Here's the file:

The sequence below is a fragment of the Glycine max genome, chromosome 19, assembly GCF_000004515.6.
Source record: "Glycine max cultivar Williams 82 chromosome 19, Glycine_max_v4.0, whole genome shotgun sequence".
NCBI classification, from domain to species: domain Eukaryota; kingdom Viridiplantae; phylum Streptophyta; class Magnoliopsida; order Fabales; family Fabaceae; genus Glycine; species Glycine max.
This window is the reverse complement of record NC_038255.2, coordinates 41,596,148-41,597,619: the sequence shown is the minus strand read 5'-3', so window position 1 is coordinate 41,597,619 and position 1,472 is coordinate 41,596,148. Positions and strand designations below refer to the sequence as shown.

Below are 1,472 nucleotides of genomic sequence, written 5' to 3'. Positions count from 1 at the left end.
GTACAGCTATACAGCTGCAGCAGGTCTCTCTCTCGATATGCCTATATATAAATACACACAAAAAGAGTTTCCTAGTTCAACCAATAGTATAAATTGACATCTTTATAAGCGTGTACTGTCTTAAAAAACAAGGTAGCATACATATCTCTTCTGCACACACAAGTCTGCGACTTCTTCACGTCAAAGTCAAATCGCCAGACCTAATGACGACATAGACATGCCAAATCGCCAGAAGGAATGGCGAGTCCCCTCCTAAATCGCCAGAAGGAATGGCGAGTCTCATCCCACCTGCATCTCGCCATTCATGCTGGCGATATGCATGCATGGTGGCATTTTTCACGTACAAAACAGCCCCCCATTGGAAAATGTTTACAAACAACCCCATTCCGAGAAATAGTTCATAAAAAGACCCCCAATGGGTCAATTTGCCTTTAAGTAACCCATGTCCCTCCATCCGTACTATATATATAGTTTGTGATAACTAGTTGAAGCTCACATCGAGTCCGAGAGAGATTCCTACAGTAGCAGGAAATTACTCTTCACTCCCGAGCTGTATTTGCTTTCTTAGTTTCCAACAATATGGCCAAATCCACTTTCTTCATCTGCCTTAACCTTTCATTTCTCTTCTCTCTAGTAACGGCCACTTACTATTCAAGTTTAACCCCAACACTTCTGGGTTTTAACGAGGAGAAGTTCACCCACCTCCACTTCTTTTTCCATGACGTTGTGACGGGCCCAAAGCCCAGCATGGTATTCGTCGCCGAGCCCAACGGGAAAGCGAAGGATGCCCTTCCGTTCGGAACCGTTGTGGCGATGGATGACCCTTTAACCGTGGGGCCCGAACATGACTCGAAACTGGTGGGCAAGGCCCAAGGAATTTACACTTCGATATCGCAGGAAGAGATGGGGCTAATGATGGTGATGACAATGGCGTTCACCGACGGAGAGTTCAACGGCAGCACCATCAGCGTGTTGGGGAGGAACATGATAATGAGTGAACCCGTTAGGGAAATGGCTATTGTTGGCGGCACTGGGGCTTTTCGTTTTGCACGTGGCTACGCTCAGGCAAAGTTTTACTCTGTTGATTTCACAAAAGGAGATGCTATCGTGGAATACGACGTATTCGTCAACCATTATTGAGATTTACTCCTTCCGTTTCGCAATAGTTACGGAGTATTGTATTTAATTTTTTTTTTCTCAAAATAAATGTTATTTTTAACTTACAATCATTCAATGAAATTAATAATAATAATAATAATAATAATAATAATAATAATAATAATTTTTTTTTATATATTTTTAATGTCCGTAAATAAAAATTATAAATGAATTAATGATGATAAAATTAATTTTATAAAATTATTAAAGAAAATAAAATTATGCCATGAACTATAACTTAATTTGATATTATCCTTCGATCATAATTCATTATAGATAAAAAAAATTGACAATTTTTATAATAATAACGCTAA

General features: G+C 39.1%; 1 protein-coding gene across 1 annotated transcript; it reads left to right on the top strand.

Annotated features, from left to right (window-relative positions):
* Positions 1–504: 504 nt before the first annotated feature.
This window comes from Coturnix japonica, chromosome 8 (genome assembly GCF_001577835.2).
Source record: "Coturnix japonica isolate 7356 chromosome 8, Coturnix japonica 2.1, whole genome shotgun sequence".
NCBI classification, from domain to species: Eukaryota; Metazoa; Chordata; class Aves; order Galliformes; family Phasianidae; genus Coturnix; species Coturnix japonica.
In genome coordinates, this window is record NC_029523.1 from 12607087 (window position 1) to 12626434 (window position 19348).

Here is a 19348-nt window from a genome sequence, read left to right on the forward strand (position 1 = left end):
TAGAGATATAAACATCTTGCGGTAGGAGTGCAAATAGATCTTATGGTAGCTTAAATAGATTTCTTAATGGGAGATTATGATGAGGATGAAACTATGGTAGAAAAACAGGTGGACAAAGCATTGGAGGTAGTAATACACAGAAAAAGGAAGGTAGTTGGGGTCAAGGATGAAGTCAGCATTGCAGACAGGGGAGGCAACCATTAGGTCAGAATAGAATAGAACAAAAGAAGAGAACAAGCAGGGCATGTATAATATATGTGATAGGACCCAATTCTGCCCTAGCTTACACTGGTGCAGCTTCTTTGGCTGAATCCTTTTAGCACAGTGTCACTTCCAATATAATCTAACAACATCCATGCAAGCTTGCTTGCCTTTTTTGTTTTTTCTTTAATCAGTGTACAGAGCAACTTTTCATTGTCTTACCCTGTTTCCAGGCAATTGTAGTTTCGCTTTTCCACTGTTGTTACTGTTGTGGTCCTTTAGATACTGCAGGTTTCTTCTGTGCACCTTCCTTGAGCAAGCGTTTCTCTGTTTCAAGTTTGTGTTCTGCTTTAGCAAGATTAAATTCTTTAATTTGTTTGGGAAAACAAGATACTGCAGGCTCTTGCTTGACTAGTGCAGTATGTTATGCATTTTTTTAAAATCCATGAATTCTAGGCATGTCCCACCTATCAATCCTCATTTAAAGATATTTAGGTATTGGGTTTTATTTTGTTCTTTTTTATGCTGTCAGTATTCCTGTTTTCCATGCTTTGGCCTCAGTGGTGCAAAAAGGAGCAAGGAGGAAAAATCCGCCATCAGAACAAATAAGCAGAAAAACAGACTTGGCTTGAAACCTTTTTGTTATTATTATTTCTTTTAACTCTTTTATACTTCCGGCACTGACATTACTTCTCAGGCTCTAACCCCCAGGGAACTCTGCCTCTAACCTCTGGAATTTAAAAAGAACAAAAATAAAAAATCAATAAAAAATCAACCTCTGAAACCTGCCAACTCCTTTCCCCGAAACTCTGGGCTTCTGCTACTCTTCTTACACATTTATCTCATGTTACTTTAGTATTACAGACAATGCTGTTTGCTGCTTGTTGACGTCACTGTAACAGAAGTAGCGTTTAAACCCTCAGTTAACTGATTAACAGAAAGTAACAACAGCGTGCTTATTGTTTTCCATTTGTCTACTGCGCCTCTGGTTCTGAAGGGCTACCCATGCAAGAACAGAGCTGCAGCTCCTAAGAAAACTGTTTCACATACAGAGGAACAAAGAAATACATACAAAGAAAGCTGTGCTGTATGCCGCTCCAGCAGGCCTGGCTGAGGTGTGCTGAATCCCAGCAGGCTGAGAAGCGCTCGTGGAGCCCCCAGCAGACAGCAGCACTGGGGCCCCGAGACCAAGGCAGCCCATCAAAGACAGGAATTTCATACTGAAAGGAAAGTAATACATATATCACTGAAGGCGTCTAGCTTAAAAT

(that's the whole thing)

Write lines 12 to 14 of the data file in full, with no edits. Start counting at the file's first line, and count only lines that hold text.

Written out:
NCBI classification, from domain to species: Eukaryota; Metazoa; Chordata; class Aves; order Galliformes; family Phasianidae; genus Coturnix; species Coturnix japonica.
In genome coordinates, this window is record NC_029523.1 from 12607087 (window position 1) to 12626434 (window position 19348).

Here is a 19348-nt window from a genome sequence, read left to right on the forward strand (position 1 = left end):